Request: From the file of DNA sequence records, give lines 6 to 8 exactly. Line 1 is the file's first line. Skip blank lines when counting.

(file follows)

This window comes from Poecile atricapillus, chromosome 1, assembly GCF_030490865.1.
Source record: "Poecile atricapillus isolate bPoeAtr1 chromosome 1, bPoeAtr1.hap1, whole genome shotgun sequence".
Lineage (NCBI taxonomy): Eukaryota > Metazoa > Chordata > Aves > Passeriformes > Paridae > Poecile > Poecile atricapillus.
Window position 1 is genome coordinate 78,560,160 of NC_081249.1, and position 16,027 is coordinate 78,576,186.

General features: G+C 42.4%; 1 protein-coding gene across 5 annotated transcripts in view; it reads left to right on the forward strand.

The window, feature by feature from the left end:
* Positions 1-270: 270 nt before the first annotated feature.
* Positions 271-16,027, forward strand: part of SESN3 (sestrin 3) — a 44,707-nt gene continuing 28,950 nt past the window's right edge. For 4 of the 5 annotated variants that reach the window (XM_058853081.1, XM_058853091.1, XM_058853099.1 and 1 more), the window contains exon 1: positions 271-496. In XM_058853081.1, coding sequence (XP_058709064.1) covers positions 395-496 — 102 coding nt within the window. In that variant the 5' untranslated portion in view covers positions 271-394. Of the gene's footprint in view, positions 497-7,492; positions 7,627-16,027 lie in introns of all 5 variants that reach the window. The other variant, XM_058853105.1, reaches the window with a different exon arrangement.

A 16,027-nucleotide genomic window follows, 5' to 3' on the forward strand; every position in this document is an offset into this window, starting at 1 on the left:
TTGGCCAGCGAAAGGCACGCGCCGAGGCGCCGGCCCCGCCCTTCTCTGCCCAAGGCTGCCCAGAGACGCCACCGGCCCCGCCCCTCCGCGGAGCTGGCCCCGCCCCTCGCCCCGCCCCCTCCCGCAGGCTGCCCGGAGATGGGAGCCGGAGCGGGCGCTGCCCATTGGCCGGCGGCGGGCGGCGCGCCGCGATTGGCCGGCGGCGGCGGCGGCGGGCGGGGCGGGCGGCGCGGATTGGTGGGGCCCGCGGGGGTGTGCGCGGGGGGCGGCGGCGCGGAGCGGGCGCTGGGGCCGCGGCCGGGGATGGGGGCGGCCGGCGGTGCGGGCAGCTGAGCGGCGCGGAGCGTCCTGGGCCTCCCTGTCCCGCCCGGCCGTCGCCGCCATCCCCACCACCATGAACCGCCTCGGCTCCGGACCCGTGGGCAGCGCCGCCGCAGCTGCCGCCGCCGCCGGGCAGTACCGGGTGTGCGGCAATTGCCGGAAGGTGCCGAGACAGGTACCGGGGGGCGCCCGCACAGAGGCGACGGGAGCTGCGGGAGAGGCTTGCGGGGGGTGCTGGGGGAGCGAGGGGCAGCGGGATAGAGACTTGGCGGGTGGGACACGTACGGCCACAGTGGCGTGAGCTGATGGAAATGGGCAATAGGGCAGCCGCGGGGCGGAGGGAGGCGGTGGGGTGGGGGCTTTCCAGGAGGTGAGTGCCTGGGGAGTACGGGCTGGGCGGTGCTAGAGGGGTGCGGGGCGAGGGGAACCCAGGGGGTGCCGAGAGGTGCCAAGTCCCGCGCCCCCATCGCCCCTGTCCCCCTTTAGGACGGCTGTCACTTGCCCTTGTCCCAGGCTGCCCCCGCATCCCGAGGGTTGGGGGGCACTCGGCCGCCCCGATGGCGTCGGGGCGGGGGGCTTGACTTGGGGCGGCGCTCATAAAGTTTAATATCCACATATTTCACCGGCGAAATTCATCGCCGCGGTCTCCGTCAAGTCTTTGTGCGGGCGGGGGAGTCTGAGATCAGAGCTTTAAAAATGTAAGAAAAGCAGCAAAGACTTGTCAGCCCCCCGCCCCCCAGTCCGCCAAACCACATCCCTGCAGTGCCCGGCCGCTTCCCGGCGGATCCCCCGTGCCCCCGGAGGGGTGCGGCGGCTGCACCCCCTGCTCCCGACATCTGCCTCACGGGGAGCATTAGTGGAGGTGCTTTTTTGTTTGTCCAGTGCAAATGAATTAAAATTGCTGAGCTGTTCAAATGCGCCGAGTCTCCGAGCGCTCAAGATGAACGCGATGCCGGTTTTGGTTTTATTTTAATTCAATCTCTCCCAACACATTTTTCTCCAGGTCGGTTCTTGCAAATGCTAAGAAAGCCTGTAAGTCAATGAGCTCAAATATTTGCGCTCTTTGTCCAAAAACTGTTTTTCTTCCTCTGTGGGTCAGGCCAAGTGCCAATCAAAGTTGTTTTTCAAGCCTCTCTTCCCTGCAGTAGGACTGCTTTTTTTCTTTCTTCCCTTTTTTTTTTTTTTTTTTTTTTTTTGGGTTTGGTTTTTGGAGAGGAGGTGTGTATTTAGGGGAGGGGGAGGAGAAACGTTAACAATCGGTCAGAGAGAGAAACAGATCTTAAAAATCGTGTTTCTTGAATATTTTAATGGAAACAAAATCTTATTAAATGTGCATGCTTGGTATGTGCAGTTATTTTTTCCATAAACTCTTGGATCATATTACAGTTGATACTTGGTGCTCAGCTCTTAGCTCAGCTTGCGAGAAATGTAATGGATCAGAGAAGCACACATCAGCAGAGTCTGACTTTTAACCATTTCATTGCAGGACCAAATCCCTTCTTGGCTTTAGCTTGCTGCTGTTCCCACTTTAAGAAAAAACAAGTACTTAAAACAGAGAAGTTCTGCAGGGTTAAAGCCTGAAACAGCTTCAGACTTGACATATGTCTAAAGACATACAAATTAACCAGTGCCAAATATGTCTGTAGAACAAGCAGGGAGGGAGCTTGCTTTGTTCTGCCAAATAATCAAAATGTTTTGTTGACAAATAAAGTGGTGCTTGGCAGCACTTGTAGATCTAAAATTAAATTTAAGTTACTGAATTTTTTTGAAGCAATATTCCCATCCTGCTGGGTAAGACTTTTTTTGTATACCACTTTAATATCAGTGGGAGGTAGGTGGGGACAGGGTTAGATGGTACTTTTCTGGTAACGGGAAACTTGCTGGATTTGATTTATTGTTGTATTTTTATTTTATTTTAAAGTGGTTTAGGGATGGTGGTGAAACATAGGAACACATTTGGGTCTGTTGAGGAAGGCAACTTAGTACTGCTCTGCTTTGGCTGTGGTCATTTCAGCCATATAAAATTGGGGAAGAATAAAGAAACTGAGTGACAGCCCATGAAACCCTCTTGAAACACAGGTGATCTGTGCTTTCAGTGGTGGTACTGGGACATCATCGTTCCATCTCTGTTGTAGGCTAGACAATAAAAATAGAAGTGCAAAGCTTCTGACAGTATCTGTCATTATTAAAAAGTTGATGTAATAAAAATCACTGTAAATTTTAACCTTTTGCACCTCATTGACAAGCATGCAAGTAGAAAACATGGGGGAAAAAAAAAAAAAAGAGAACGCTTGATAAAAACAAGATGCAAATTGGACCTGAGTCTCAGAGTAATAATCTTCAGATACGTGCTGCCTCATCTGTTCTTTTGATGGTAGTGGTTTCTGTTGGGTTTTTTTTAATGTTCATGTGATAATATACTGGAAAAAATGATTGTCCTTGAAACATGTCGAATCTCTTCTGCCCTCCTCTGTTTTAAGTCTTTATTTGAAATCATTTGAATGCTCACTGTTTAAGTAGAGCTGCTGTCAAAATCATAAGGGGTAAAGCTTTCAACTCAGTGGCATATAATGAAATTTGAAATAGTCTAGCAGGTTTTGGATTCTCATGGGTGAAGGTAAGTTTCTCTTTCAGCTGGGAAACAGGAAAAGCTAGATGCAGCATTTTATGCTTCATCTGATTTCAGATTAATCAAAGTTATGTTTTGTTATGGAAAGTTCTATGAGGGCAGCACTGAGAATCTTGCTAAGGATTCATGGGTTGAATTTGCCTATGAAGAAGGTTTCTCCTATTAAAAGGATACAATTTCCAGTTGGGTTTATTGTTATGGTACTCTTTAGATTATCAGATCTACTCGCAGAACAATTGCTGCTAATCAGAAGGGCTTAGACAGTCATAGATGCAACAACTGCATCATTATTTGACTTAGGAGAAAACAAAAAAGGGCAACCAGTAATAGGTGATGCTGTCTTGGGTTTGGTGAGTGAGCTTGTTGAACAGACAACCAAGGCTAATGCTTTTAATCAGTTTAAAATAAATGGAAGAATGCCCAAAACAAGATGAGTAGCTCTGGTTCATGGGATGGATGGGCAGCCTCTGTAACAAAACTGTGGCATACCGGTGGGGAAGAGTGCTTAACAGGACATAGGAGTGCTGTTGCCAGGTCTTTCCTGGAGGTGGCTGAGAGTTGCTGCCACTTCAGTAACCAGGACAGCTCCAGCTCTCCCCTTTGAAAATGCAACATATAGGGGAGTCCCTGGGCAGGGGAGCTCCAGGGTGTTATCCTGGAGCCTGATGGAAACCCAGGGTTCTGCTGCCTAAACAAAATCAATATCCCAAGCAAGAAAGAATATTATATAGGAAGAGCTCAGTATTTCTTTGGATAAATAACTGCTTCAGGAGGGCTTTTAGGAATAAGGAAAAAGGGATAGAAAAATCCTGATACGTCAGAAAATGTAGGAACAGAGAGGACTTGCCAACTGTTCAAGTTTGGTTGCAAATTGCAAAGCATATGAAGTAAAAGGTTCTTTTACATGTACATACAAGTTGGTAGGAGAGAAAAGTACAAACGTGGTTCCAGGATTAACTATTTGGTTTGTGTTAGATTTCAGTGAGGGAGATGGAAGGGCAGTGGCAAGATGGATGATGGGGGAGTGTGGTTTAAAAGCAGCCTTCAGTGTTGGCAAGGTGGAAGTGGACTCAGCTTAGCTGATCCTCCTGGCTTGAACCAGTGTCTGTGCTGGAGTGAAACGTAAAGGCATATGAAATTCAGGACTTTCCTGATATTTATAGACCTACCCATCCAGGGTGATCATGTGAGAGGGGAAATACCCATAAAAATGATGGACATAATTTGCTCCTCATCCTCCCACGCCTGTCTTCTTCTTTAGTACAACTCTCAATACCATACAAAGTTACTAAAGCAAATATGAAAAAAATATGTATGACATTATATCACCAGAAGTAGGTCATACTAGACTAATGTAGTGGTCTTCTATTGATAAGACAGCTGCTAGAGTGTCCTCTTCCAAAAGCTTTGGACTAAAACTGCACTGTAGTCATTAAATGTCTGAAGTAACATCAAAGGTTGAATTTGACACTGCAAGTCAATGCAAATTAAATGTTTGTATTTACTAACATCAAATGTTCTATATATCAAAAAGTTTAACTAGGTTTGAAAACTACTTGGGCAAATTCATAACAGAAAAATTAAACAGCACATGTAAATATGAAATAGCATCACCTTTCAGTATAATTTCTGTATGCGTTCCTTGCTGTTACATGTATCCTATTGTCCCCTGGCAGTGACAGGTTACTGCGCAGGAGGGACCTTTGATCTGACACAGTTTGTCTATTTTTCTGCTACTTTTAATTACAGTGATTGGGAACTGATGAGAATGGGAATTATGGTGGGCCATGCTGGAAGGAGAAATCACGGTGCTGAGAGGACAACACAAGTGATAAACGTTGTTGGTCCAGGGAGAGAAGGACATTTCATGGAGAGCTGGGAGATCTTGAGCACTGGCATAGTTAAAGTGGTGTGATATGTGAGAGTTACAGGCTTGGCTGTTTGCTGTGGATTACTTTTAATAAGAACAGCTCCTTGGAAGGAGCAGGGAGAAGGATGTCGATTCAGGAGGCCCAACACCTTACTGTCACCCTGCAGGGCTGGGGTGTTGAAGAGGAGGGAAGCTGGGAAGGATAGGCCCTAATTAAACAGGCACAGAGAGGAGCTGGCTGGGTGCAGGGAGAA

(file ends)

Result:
The window, feature by feature from the left end:
* Positions 1-270: 270 nt before the first annotated feature.
* Positions 271-16,027, forward strand: part of SESN3 (sestrin 3) — a 44,707-nt gene continuing 28,950 nt past the window's right edge. For 4 of the 5 annotated variants that reach the window (XM_058853081.1, XM_058853091.1, XM_058853099.1 and 1 more), the window contains exon 1: positions 271-496. In XM_058853081.1, coding sequence (XP_058709064.1) covers positions 395-496 — 102 coding nt within the window. In that variant the 5' untranslated portion in view covers positions 271-394. Of the gene's footprint in view, positions 497-7,492; positions 7,627-16,027 lie in introns of all 5 variants that reach the window. The other variant, XM_058853105.1, reaches the window with a different exon arrangement.